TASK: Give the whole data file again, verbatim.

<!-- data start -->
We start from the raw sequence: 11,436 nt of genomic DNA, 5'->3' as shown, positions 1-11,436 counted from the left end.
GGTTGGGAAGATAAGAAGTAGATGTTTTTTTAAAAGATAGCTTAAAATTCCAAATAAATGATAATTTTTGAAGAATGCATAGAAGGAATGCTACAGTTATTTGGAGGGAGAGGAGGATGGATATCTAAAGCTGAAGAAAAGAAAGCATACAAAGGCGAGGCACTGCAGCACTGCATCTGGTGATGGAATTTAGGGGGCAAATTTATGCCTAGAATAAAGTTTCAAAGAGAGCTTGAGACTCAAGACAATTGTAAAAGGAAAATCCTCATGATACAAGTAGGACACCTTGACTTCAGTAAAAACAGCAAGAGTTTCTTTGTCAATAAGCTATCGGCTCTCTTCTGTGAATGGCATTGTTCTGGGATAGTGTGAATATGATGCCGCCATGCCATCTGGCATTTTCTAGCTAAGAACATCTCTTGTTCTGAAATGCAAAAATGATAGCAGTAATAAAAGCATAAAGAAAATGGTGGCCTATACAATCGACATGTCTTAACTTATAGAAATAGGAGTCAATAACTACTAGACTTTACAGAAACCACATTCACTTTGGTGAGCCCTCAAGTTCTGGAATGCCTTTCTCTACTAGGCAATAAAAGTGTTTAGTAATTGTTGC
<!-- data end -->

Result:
We start from the raw sequence: 11,436 nt of genomic DNA, 5'->3' as shown, positions 1-11,436 counted from the left end.
GGTTGGGAAGATAAGAAGTAGATGTTTTTTTAAAAGATAGCTTAAAATTCCAAATAAATGATAATTTTTGAAGAATGCATAGAAGGAATGCTACAGTTATTTGGAGGGAGAGGAGGATGGATATCTAAAGCTGAAGAAAAGAAAGCATACAAAGGCGAGGCACTGCAGCACTGCATCTGGTGATGGAATTTAGGGGGCAAATTTATGCCTAGAATAAAGTTTCAAAGAGAGCTTGAGACTCAAGACAATTGTAAAAGGAAAATCCTCATGATACAAGTAGGACACCTTGACTTCAGTAAAAACAGCAAGAGTTTCTTTGTCAATAAGCTATCGGCTCTCTTCTGTGAATGGCATTGTTCTGGGATAGTGTGAATATGATGCCGCCATGCCATCTGGCATTTTCTAGCTAAGAACATCTCTTGTTCTGAAATGCAAAAATGATAGCAGTAATAAAAGCATAAAGAAAATGGTGGCCTATACAATCGACATGTCTTAACTTATAGAAATAGGAGTCAATAACTACTAGACTTTACAGAAACCACATTCACTTTGGTGAGCCCTCAAGTTCTGGAATGCCTTTCTCTACTAGGCAATAAAAGTGTTTAGTAATTGTTGC